Tuesday, December 20, 2016

#Tuesday Review - House of Silence by Sarah Barthel #Historical Fiction @KensingtonBooks

Series: Standalone
Format: E-Galley, 300 pages
Release Date: December 27, 2016
Publisher: Kensington
Source: NetGalley
Genre: Historical Fiction

Oak Park, Illinois, 1875. Isabelle Larkin s future like that of every young woman hinges upon her choice of husband. She delights her mother by becoming engaged to Gregory Gallagher, who is charismatic, politically ambitious, and publicly devoted. But Isabelle s visions of a happy, profitable match come to a halt when she witnesses her fiance commit a horrific crime and no one believes her.
Gregory denies all, and Isabelle s mother insists she marry as planned rather than drag them into scandal. Fearing for her life, Isabelle can think of only one escape: she feigns a mental breakdown that renders her mute, and is brought to Bellevue sanitarium. There she finds a friend in fellow patient Mary Todd Lincoln, committed after her husband s assassination. 
In this unlikely refuge, the women become allies, even as Isabelle maintains a veneer of madness for her own protection. But sooner or later, she must reclaim her voice. And if she uses it to expose the truth, Isabelle risks far more than she could ever imagine. 
Weaving together a thread of finely tuned suspense with a fascinating setting and real-life figures, Sarah Barthel's debut is historical fiction at its most evocative and compelling."

House of Silence, by author Sarah Barthel, is a historical fiction mystery novel set in the year 1875. 20-year old Isabelle Larkin is engaged to someone who she believes she will spend the rest of her life with. Coming off the loss of her father, the person she most respected, Isabelle is finally able to move forward. Her mother couldn't be happier for Isabelle knowing that Gregory will be her stepping stone into a world that she's been destined for. But, things are never that simple.

Gregory Gallagher has a mysterious past, and that past comes to light when Isabelle discovers that he may have murdered a maid he was seen talking to. Much to Isabelle's chagrin, nobody believes her. Not her mother. Not the doctor who called her befuddled, and warns the sheriff to ignore her pleas. After being placed under house arrest by her mother, Isabelle chooses to go silent. Since Isabelle won't speak to anyone until someone believes her, she is taken to Bellevue Sanitarium. 

By refusing marriage to Gregory, Isabelle's mother believes
Isabelle will be giving up her good name, her friends, her status, and her future. But, Isabelle, being strong of will, and of strong mind, doesn't really care about that as long as she can rid herself of Gregory and find a way to make him pay for what he did to the maid. This brings Isabelle in contact with one of histories most interesting widows, Mary Todd Lincoln, whose husband was assassinated on April 1865. For the record, Bellevue was a really place. It was a place where upper class women were sent for a variety of reasons.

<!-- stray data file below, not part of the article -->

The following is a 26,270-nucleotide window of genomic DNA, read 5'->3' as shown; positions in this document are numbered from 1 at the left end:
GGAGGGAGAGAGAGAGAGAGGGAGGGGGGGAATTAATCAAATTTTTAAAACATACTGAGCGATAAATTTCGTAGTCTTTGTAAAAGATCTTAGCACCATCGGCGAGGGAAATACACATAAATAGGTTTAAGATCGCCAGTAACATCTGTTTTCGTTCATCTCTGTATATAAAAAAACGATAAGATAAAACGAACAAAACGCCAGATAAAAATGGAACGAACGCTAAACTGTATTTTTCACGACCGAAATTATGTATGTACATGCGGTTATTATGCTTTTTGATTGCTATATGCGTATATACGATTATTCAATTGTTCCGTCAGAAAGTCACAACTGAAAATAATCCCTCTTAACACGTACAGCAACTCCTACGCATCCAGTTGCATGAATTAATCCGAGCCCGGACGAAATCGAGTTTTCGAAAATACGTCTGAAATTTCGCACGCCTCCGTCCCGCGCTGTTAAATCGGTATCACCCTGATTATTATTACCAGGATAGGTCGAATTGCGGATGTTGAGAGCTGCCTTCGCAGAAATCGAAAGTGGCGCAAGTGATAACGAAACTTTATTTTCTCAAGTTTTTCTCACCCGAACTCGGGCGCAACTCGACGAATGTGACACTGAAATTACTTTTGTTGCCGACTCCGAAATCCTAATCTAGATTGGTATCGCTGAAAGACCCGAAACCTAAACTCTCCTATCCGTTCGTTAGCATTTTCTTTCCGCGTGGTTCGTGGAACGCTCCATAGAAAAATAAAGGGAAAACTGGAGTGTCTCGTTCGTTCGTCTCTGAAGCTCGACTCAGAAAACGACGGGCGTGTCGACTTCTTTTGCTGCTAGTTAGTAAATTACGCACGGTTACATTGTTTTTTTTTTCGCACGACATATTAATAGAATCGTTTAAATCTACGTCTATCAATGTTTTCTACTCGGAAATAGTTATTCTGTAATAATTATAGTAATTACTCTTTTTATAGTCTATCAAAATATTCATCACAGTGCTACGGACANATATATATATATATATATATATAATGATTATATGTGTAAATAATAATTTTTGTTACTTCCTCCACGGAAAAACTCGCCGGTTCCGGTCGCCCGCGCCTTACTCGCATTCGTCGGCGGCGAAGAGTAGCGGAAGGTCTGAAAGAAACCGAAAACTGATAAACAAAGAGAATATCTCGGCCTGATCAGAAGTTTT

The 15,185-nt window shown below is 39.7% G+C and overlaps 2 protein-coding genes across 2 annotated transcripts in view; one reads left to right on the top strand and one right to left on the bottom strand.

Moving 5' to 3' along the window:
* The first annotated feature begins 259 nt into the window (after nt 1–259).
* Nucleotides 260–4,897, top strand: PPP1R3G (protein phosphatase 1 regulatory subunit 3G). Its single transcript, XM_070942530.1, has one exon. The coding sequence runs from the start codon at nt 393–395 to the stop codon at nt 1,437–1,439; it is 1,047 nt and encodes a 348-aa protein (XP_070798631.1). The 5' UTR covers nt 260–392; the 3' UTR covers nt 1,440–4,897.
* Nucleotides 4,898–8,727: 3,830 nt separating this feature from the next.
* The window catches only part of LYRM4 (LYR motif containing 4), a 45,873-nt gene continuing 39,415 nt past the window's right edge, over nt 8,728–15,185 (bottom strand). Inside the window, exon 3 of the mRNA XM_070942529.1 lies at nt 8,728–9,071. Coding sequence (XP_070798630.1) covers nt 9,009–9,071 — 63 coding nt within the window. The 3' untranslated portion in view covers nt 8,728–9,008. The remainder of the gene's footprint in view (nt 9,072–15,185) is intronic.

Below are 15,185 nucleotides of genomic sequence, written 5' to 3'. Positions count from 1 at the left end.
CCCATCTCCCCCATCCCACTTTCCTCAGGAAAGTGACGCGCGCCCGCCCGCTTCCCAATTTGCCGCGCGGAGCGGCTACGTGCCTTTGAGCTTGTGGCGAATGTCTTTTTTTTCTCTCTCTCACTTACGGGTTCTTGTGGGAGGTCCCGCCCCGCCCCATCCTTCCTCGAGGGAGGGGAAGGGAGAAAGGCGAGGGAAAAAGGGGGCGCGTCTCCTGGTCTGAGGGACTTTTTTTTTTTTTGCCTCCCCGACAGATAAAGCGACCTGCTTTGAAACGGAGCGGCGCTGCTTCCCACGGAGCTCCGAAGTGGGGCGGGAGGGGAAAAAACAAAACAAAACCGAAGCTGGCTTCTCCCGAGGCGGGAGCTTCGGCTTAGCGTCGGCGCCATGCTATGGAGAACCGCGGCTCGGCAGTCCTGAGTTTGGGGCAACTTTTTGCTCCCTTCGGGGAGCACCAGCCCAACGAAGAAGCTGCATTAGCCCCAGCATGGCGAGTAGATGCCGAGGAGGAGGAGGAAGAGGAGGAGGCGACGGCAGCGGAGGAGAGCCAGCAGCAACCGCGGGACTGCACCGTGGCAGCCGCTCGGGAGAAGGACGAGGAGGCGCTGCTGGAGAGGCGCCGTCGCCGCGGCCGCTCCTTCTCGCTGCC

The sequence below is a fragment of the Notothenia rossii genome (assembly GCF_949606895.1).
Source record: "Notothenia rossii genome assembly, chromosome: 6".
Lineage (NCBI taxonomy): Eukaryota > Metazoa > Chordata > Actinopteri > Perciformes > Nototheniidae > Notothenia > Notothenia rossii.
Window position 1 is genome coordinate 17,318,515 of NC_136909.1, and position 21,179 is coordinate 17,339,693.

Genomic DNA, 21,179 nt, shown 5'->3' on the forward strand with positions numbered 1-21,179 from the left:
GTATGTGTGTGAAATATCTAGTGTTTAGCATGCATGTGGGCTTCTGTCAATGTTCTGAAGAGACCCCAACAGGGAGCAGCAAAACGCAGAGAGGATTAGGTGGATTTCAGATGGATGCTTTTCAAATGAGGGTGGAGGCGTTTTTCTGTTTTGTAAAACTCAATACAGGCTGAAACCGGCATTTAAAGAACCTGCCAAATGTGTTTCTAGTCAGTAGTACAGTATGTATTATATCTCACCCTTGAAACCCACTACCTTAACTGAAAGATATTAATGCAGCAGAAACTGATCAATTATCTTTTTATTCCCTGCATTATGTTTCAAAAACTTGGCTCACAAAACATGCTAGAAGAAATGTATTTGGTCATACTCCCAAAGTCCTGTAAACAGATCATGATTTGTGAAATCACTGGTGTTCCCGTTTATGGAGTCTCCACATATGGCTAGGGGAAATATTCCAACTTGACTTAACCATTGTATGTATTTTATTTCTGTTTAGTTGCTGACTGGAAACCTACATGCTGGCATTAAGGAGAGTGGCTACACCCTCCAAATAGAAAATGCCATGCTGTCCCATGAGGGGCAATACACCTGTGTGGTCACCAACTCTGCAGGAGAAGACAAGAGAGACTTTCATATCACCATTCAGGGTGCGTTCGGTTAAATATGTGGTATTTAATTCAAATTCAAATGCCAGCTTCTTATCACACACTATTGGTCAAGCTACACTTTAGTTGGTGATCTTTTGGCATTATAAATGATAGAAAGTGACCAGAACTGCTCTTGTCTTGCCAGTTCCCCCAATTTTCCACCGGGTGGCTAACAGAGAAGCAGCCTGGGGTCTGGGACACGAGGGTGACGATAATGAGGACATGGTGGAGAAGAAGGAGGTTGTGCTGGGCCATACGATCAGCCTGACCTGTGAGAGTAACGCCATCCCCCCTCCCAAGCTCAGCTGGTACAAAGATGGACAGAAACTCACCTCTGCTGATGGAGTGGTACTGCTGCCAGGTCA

Unlike Isabelle who is voluntarily mute, the other women of Bellevue have some real issues, and that includes Mary Todd Lincoln who I had the pleasure of reading about years ago, and again during my time with this story. Isabelle's relationship with Mrs Lincoln is one of the guiding storylines of this story. I do believe that Barthel got her story as close to the truth as possible. Comes from excellent research.

Isabelle's friendship with her best friend Lucy D'Haviland gave the story more depth and yet another strong willed women of the late 19th century who went against what her parents wanted for her for real love. I absolutely loved Lucy when she put her mind to it and just did what Isabelle suggested she did. She put love ahead of societies expectations and still believed every word that Isabelle said about Gregory.

Let's talk about the final character who makes a splash and who I consider the romantic interest of the story. Samuel Deston works for Bellevue under the auspices of Mr and Mrs Patterson who run the sanitorium. PS - They are also real life people who really did run Bellevue. I really liked Samuel. He seemed like a good guy, and it wasn't only towards Isabelle, but all the women at Bellevue. The romance isn't rushed, it is slow burned right to the very end, and that is the way I love romances to be.

I highly recommend this story if you are an aficionado of historical fiction with strong female characters, along with real life historical characters like Mary Todd Lincoln. I give credit where credit is due. The author does a wonderful job of integrating fictional characters, with historical ones. Definitely worth the while to read.

I received this novel as an advanced copy from NetGalley in exchange for an honest review.

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